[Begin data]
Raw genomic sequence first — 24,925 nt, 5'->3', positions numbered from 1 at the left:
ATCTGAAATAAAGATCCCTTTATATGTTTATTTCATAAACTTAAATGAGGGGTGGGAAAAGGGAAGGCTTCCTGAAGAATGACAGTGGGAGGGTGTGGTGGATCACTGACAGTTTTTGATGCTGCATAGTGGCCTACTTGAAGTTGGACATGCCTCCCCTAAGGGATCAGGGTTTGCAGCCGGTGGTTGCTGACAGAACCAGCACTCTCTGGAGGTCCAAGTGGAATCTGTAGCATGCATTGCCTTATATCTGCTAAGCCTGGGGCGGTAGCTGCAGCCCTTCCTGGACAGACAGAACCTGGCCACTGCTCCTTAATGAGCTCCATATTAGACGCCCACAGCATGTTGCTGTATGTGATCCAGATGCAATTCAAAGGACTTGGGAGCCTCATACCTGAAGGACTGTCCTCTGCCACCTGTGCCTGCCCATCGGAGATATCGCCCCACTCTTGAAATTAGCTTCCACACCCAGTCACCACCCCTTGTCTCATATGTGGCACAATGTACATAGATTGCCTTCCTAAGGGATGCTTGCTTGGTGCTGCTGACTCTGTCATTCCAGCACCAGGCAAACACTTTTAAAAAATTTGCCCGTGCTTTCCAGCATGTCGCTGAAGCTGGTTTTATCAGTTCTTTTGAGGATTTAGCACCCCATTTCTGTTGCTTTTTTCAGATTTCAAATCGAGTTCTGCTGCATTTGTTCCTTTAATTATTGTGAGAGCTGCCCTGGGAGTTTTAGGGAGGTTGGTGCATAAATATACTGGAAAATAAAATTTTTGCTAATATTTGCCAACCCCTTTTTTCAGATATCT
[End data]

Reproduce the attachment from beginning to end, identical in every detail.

Raw genomic sequence first — 24,925 nt, 5'->3', positions numbered from 1 at the left:
ATCTGAAATAAAGATCCCTTTATATGTTTATTTCATAAACTTAAATGAGGGGTGGGAAAAGGGAAGGCTTCCTGAAGAATGACAGTGGGAGGGTGTGGTGGATCACTGACAGTTTTTGATGCTGCATAGTGGCCTACTTGAAGTTGGACATGCCTCCCCTAAGGGATCAGGGTTTGCAGCCGGTGGTTGCTGACAGAACCAGCACTCTCTGGAGGTCCAAGTGGAATCTGTAGCATGCATTGCCTTATATCTGCTAAGCCTGGGGCGGTAGCTGCAGCCCTTCCTGGACAGACAGAACCTGGCCACTGCTCCTTAATGAGCTCCATATTAGACGCCCACAGCATGTTGCTGTATGTGATCCAGATGCAATTCAAAGGACTTGGGAGCCTCATACCTGAAGGACTGTCCTCTGCCACCTGTGCCTGCCCATCGGAGATATCGCCCCACTCTTGAAATTAGCTTCCACACCCAGTCACCACCCCTTGTCTCATATGTGGCACAATGTACATAGATTGCCTTCCTAAGGGATGCTTGCTTGGTGCTGCTGACTCTGTCATTCCAGCACCAGGCAAACACTTTTAAAAAATTTGCCCGTGCTTTCCAGCATGTCGCTGAAGCTGGTTTTATCAGTTCTTTTGAGGATTTAGCACCCCATTTCTGTTGCTTTTTTCAGATTTCAAATCGAGTTCTGCTGCATTTGTTCCTTTAATTATTGTGAGAGCTGCCCTGGGAGTTTTAGGGAGGTTGGTGCATAAATATACTGGAAAATAAAATTTTTGCTAATATTTGCCAACCCCTTTTTTCAGATATCT